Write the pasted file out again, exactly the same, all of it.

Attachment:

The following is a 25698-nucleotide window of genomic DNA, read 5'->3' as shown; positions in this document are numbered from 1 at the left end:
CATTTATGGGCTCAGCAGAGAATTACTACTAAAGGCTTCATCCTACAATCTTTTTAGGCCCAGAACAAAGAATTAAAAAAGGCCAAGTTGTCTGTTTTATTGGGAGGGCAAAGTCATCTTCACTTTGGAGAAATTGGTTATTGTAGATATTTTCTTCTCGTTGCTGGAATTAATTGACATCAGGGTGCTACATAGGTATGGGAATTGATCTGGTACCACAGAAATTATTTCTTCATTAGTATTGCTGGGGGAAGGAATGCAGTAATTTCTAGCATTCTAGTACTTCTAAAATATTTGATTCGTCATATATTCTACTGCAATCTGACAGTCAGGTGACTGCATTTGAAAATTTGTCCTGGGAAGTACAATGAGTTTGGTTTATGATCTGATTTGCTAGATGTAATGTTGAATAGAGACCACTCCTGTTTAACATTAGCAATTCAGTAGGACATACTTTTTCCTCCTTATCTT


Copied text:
The following is a 25698-nucleotide window of genomic DNA, read 5'->3' as shown; positions in this document are numbered from 1 at the left end:
CATTTATGGGCTCAGCAGAGAATTACTACTAAAGGCTTCATCCTACAATCTTTTTAGGCCCAGAACAAAGAATTAAAAAAGGCCAAGTTGTCTGTTTTATTGGGAGGGCAAAGTCATCTTCACTTTGGAGAAATTGGTTATTGTAGATATTTTCTTCTCGTTGCTGGAATTAATTGACATCAGGGTGCTACATAGGTATGGGAATTGATCTGGTACCACAGAAATTATTTCTTCATTAGTATTGCTGGGGGAAGGAATGCAGTAATTTCTAGCATTCTAGTACTTCTAAAATATTTGATTCGTCATATATTCTACTGCAATCTGACAGTCAGGTGACTGCATTTGAAAATTTGTCCTGGGAAGTACAATGAGTTTGGTTTATGATCTGATTTGCTAGATGTAATGTTGAATAGAGACCACTCCTGTTTAACATTAGCAATTCAGTAGGACATACTTTTTCCTCCTTATCTT